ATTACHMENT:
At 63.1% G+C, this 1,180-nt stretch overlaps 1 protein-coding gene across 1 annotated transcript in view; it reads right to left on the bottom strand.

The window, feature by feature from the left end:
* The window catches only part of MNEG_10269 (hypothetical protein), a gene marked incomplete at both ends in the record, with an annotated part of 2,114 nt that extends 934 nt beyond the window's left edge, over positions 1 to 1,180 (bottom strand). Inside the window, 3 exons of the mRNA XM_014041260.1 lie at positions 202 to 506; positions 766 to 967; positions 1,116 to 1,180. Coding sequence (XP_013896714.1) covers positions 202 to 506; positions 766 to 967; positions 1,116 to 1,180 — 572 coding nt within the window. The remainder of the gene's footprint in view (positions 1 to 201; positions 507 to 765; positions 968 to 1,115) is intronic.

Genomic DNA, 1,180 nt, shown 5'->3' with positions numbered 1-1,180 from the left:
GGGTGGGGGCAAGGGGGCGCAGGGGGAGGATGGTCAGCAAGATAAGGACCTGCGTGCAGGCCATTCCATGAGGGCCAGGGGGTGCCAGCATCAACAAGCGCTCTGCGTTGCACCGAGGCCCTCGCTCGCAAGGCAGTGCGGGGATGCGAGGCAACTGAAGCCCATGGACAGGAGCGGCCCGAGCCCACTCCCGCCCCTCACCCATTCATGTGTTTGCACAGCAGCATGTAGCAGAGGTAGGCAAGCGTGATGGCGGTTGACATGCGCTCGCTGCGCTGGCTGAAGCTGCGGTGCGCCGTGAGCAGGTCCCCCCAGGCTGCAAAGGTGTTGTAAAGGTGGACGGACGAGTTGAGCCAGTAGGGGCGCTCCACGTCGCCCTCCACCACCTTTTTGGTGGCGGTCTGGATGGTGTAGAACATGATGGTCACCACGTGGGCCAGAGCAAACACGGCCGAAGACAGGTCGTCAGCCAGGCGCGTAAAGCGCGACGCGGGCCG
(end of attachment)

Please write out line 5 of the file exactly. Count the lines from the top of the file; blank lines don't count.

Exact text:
GGGTGGGGGCAAGGGGGCGCAGGGGGAGGATGGTCAGCAAGATAAGGACCTGCGTGCAGGCCATTCCATGAGGGCCAGGGGGTGCCAGCATCAACAAGCGCTCTGCGTTGCACCGAGGCCCTCGCTCGCAAGGCAGTGCGGGGATGCGAGGCAACTGAAGCCCATGGACAGGAGCGGCCCGAGCCCACTCCCGCCCCTCACCCATTCATGTGTTTGCACAGCAGCATGTAGCAGAGGTAGGCAAGCGTGATGGCGGTTGACATGCGCTCGCTGCGCTGGCTGAAGCTGCGGTGCGCCGTGAGCAGGTCCCCCCAGGCTGCAAAGGTGTTGTAAAGGTGGACGGACGAGTTGAGCCAGTAGGGGCGCTCCACGTCGCCCTCCACCACCTTTTTGGTGGCGGTCTGGATGGTGTAGAACATGATGGTCACCACGTGGGCCAGAGCAAACACGGCCGAAGACAGGTCGTCAGCCAGGCGCGTAAAGCGCGACGCGGGCCG